Our meal was yummier with the addition of this beautiful , deep flavoured char grilled broccoli salad from a book that my sweet friend Hilda of SaffronBerry recently gifted me in London, the Ottolenghi – The Cookbook. I have been eyeing that salad from day 1, and today was just the right day to make it. I will share the recipe at a later date… but here is a picture of how robust and delicious broccoli can get!

Quick Mushroom Soup
200gms button mushrooms, sliced
2 spring onion, chopped with greens
2 cloves of garlic, chopped
1 tbsp butter
250ml cold milk
1 tbsp cornflour
250ml chicken/vegetable stock; or milk (I used milk this time)
Dash of cream
1-2 tbsps milled nut seeds, optional
Salt and pepper to tateMethod:
Saute onions and garlic in butter til they become translucent. Add mushrooms and stir fry till they release thier liquid

Dissolve the cornflour in cold milk and add to above, stirring constantly till it begins to thicken.
Add chicken or vegetable stock and stir till comes to a simmering boil.
You can grate some cheese in if you like, or add a dash of cream/half and half if you like. Season with salt and pepper.
Cool and blend with immersion blewnder to keep slightly chunky consistency.
Before serving, heat through, add a tbsp or 2 of milled flour seeds. This adds a wonderful nutty texture and flavour.
Serve hot with a swirl of cream, sprig of fresh basil and wholewheat, oven baked croutons.

Oven baked croutons

Cube 2 slices of whole wheat bread, toss in 1 tbsp of olive oil / canola oil, 1 tbsp of milled nut seed flour, and a dash of salt. Make sure it is mixed well. Bake at 180C for 10 minutes till crisp and golden. Cool and store in an airtight box.
♥ Thank you for stopping by ♥

I’d like to offer some holiday gift suggestions too for a season which is full of the spirit of goodness, joy & sharing. It has been my ultimate pleasure to work with BloggerAid for the following cookbook which has now become a reality. It’s a wonderful book to gift for the holiday season, more so because 100% of the proceeds from sales will go to the UN World Food Programme. About the book…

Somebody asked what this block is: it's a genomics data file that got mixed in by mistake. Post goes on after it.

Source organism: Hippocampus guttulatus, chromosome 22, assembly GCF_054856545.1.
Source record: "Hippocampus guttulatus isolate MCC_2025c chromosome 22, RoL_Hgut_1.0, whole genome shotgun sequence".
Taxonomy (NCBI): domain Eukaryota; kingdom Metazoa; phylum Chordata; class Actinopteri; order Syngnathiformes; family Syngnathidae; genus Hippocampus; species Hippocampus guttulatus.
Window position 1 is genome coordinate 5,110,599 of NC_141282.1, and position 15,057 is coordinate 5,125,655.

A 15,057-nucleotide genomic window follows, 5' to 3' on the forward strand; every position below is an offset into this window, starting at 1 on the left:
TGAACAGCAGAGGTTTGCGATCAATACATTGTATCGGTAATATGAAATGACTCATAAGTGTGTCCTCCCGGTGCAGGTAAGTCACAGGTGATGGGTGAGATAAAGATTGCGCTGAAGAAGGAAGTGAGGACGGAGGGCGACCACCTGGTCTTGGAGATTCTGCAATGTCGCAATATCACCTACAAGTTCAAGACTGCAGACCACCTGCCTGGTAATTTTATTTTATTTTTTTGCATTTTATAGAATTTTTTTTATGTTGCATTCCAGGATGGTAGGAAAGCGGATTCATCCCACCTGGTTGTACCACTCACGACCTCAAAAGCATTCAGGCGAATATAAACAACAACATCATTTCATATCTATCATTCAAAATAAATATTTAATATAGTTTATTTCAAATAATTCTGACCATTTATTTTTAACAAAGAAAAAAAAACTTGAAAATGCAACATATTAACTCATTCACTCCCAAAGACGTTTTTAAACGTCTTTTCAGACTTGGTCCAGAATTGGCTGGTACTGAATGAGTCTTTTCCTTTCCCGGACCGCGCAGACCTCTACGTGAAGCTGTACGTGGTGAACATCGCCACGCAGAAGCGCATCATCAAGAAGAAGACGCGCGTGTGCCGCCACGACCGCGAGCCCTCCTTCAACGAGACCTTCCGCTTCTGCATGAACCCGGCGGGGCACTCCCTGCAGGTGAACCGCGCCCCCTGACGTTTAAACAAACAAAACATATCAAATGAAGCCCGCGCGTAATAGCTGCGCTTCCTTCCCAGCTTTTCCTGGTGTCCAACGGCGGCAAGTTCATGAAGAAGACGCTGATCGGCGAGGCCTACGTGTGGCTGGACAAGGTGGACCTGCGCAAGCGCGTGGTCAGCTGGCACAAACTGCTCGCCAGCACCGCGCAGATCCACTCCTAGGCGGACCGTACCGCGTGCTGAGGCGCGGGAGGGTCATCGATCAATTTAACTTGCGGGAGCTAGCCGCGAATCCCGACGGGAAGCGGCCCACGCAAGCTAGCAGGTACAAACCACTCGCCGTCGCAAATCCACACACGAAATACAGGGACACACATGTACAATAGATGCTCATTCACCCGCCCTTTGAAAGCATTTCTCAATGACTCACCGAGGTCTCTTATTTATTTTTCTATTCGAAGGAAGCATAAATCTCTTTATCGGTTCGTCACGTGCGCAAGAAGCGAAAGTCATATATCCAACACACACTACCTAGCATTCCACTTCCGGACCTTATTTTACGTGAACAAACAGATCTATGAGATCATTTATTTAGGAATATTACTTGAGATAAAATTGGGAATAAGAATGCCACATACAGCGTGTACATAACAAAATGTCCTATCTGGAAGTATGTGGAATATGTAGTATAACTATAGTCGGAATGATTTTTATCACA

Available from createspace at

Recipes from bloggers around the world making a difference By BloggerAid-CFF, Rhonda Renee, Mark Haak, Peter Georgakopoulos, Deeba Rajpal

Food does not simply nourish the body; food also celebrates what makes the world diverse, as well as, what unites us. The BloggerAid Cook Book is a collection of international recipes illustrating that we can work together and unite for a greater cause. The authors of this cookbook are food bloggers from around the world who have endeavored to make a difference by raising funds for the World Food Programme and encompassing their passion for “all things foodie” at the same time. Through these recipes they share their traditions and insatiable curiosity about new flavours. They pay tribute to the home cooking of our grandmothers, while celebrating the exoticism and richness of a world brought closer together by their hopes to make a difference. With recipes such as Tomato-Cheese Ravioli with Eggplant Sauce, Spicy Serundeng Tuna and Peanuts, Serrano Ham Paella with Oyster Mushrooms, Raspberry Mascarpone Bites and Triple Layer Orange-Passion Fruit Tart we are doing our part to say that bloggers can change the face of famine.

We chose the United Nations’ World Food Programme (WFP) to receive the funds generated by the cookbook because of the wonderful work this organization does. The WFP has touched the lives of our members, many of whom are from countries where poverty is often a way of life. More specifically, 100% of BloggerAid’s proceeds from the cookbook will benefit the WFP’s School Meals Programme, which benefits an average of 22 million hungry children each year. School meals are important on many levels. In countries where school attendance is low, the promise of at least one nutritious meal each day boosts enrollment and promotes regular attendance.